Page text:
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Recently we received a great email from one of our customers – and thought you’d enjoy reading here essay! Staff at Harbor Fish Market & Grille, Baileys Harbor, WI Hello, After eating at your restaurant, Wednesday evening before Thanksgiving, I wrote the following essay in my personal journal. My family suggested that I forward it to you. I hope you enjoy reading it. I am still thinking about those wonderful halibut cheeks! Marie LaConte

Halibut Cheeks and the Interconnectedness of All Last night, I ate halibut cheeks. I couldn’t have imagined that the cheeks of a fish would provide enough substance for a meal, but I hadn’t known that halibut is one of the largest fish in the ocean. It can grow to eight feet long. Its cheeks are actually thick, as thick as the backsides of other fish.

We went to the Harbor Fish Market for dinner. As I was not too hungry after our three-hour drive to Baileys Harbor, I decided to try something new. Our server described the cheeks entree, cooked with a ginger-teriyaki glaze, served over a bed of herbed rice and fresh pea pods with carrot slivers. Curious to see whether the cheeks of a fish included bones or cartilage, and whether its meat had substantial density, I ordered the dish. (I have since learned that halibut cheeks are a delicacy!) It arrived as described. The cheeks looked like giant commas, and had no bones or other inedible parts of fish anatomy. The texture resembled that of scallops— stringy, tender, sweet and white. Every bite dissolved in my mouth, full of flavor, and I couldn’t even finish the dish. I took it home for this morning’s breakfast.


Where had that fish originated? I forgot to ask, but I presume from Alaska. I wondered how the fish grew, where it swam, what it ate, and how it encountered the net which started the journey that ended in my stomach. Neither that fish nor I ever imagined we’d be joined, especially in such an intimate manner. An image came to mind, the image of the butterfly that flaps its wings in Japan, and initiates a chain of events that culminates on the other side of the world. The interconnectedness of all species continues to intensify, as humans extend their influence throughout the natural world. Such a tremendous responsibility falls upon us as a species, yet how often do we think about it? How often do we realize that even our haphazard actions have an effect that ripples through the world beyond our private experience? The reverse concept also applies. How often do we acknowledge the chain of events that occurred to make possible the experiences of a moment? Do we even give attention to the fact that all moments are but consequences of the moments preceding them? Do we act in the awareness that our actions set in motion a particular process and that at every moment, our individual choices can alter those processes? We all know that this is true with regard to big events. We know about the driver who drinks and causes an accident, injuring the person who happens to be at the wrong place and time. We’ve heard about the right lottery ticket bought casually along with a tank of gasoline, and we may have experienced the meeting of eyes across a crowded room. A fish swimming in waters off Alaska ends up giving its cheeks to my stomach. While the consequences of this event affects just me, the fish, and the parties in between, it illustrates the veracity of the concept. Everyone, everything, is connected and interconnected, whether we behave consciously or unconsciously, deliberately or haphazardly. The significance of this realization informs us that even our most casual actions, such as eating, are both the result and the continuation of processes that began long ago and will continue. We may not have absolute free will, but we do contribute to the alteration of paths, the modification of conditions, such that we put a paintbrush to our lives and the lives of those around us. We are all artists in the most fundamental sense of the word. December 21, 2010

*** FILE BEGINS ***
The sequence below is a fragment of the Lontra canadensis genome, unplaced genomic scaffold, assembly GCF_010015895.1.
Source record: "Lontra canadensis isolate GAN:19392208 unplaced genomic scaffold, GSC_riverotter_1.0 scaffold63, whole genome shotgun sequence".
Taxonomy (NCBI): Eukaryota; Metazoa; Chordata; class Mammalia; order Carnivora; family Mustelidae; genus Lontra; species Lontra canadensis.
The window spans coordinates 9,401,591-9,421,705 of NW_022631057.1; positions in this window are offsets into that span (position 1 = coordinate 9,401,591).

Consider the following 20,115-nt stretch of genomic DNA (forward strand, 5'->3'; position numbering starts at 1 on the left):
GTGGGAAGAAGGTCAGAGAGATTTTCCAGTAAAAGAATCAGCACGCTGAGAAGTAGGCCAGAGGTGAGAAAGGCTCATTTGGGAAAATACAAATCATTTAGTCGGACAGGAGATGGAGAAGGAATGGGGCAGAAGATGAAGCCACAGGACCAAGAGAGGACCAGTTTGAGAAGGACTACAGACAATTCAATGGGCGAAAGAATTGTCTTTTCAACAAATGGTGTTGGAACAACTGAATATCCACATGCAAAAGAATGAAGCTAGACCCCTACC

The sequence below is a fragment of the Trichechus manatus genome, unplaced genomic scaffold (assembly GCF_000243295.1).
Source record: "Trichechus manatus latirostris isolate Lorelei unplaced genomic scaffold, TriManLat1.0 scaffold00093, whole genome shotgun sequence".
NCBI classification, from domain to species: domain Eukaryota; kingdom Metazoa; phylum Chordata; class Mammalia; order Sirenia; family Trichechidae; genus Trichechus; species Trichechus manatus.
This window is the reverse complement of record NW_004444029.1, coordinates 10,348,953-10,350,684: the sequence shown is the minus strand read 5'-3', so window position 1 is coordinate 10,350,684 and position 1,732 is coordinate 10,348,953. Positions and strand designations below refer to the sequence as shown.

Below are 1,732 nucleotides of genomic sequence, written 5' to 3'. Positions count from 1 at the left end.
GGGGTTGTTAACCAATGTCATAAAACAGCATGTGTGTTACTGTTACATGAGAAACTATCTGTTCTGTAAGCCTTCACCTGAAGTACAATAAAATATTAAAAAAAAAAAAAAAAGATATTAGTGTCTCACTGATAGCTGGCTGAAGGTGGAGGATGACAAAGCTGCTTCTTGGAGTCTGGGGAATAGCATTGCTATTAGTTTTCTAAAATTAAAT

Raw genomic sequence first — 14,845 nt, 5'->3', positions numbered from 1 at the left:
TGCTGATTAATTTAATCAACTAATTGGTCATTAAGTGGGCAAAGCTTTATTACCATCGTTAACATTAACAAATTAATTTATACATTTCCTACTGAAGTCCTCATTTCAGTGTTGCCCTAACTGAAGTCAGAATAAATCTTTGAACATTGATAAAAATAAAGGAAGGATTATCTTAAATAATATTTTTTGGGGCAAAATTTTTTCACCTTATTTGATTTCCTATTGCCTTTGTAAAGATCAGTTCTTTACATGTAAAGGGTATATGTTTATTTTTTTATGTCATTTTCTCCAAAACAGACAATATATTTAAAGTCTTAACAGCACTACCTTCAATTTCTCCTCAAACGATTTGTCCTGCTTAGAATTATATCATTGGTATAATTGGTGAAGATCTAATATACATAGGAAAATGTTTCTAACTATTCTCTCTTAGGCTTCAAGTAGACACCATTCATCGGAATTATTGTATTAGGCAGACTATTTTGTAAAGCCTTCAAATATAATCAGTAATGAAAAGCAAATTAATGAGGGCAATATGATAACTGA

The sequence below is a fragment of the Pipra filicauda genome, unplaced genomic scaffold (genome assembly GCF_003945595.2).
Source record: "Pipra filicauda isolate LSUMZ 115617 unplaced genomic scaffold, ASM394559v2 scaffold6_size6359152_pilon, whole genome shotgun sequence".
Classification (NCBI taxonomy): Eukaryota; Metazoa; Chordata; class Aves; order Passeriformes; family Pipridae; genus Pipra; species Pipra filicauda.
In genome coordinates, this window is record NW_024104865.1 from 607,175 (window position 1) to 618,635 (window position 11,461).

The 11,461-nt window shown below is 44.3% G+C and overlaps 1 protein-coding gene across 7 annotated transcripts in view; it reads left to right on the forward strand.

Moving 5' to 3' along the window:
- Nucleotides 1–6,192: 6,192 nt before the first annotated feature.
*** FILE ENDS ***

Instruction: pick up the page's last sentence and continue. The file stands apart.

Halibut Cheeks and the Interconnectedness of Life by Marie LaConte